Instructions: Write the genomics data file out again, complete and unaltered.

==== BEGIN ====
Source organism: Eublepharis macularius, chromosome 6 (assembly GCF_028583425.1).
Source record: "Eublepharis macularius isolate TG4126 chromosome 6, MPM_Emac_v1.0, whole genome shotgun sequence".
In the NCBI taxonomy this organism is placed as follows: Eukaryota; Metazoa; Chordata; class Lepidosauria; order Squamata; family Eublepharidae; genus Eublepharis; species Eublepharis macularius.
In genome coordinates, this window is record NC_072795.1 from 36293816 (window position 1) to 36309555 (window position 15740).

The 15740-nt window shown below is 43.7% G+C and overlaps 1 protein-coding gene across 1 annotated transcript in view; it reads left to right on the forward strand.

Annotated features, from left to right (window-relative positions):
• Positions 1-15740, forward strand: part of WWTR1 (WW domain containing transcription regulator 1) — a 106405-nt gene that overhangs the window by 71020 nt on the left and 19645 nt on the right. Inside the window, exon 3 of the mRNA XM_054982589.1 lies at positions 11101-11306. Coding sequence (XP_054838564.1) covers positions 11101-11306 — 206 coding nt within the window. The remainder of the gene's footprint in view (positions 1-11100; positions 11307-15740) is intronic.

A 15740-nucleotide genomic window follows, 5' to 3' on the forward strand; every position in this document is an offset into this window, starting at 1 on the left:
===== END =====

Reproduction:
Source organism: Eublepharis macularius, chromosome 6 (assembly GCF_028583425.1).
Source record: "Eublepharis macularius isolate TG4126 chromosome 6, MPM_Emac_v1.0, whole genome shotgun sequence".
In the NCBI taxonomy this organism is placed as follows: Eukaryota; Metazoa; Chordata; class Lepidosauria; order Squamata; family Eublepharidae; genus Eublepharis; species Eublepharis macularius.
In genome coordinates, this window is record NC_072795.1 from 36293816 (window position 1) to 36309555 (window position 15740).

The 15740-nt window shown below is 43.7% G+C and overlaps 1 protein-coding gene across 1 annotated transcript in view; it reads left to right on the forward strand.

Annotated features, from left to right (window-relative positions):
• Positions 1-15740, forward strand: part of WWTR1 (WW domain containing transcription regulator 1) — a 106405-nt gene that overhangs the window by 71020 nt on the left and 19645 nt on the right. Inside the window, exon 3 of the mRNA XM_054982589.1 lies at positions 11101-11306. Coding sequence (XP_054838564.1) covers positions 11101-11306 — 206 coding nt within the window. The remainder of the gene's footprint in view (positions 1-11100; positions 11307-15740) is intronic.

A 15740-nucleotide genomic window follows, 5' to 3' on the forward strand; every position in this document is an offset into this window, starting at 1 on the left: